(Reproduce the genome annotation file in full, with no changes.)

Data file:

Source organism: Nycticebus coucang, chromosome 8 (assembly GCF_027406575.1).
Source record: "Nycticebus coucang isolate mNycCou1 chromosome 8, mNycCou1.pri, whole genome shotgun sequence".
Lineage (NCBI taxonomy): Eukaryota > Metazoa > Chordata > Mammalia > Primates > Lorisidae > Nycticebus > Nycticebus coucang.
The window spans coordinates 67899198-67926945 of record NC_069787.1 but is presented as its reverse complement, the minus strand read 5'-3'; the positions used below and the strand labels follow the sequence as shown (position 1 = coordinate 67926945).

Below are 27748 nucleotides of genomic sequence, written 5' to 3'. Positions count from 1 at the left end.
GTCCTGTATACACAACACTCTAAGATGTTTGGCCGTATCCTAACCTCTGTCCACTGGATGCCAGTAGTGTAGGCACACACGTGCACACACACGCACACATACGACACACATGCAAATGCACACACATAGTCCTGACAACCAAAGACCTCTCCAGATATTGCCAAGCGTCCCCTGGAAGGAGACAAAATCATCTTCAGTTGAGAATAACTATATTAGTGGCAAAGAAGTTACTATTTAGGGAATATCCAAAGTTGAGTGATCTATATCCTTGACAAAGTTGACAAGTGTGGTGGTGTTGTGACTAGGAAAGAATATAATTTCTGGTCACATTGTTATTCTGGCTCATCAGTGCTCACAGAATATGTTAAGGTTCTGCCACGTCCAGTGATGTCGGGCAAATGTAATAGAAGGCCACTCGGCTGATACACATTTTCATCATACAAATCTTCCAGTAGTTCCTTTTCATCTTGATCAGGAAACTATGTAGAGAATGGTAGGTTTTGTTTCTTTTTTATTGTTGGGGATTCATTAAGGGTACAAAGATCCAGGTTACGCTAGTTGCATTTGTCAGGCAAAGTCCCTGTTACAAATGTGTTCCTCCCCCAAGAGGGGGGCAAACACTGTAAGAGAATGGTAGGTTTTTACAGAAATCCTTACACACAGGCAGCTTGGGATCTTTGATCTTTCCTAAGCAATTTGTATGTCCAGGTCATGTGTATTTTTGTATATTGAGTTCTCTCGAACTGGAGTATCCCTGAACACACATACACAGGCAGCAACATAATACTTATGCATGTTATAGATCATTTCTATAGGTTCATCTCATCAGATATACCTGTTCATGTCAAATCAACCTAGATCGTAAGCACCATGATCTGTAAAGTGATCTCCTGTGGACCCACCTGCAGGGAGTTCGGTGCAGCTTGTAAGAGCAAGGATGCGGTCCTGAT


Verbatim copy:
Source organism: Nycticebus coucang, chromosome 8 (assembly GCF_027406575.1).
Source record: "Nycticebus coucang isolate mNycCou1 chromosome 8, mNycCou1.pri, whole genome shotgun sequence".
Lineage (NCBI taxonomy): Eukaryota > Metazoa > Chordata > Mammalia > Primates > Lorisidae > Nycticebus > Nycticebus coucang.
The window spans coordinates 67899198-67926945 of record NC_069787.1 but is presented as its reverse complement, the minus strand read 5'-3'; the positions used below and the strand labels follow the sequence as shown (position 1 = coordinate 67926945).

Below are 27748 nucleotides of genomic sequence, written 5' to 3'. Positions count from 1 at the left end.
GTCCTGTATACACAACACTCTAAGATGTTTGGCCGTATCCTAACCTCTGTCCACTGGATGCCAGTAGTGTAGGCACACACGTGCACACACACGCACACATACGACACACATGCAAATGCACACACATAGTCCTGACAACCAAAGACCTCTCCAGATATTGCCAAGCGTCCCCTGGAAGGAGACAAAATCATCTTCAGTTGAGAATAACTATATTAGTGGCAAAGAAGTTACTATTTAGGGAATATCCAAAGTTGAGTGATCTATATCCTTGACAAAGTTGACAAGTGTGGTGGTGTTGTGACTAGGAAAGAATATAATTTCTGGTCACATTGTTATTCTGGCTCATCAGTGCTCACAGAATATGTTAAGGTTCTGCCACGTCCAGTGATGTCGGGCAAATGTAATAGAAGGCCACTCGGCTGATACACATTTTCATCATACAAATCTTCCAGTAGTTCCTTTTCATCTTGATCAGGAAACTATGTAGAGAATGGTAGGTTTTGTTTCTTTTTTATTGTTGGGGATTCATTAAGGGTACAAAGATCCAGGTTACGCTAGTTGCATTTGTCAGGCAAAGTCCCTGTTACAAATGTGTTCCTCCCCCAAGAGGGGGGCAAACACTGTAAGAGAATGGTAGGTTTTTACAGAAATCCTTACACACAGGCAGCTTGGGATCTTTGATCTTTCCTAAGCAATTTGTATGTCCAGGTCATGTGTATTTTTGTATATTGAGTTCTCTCGAACTGGAGTATCCCTGAACACACATACACAGGCAGCAACATAATACTTATGCATGTTATAGATCATTTCTATAGGTTCATCTCATCAGATATACCTGTTCATGTCAAATCAACCTAGATCGTAAGCACCATGATCTGTAAAGTGATCTCCTGTGGACCCACCTGCAGGGAGTTCGGTGCAGCTTGTAAGAGCAAGGATGCGGTCCTGAT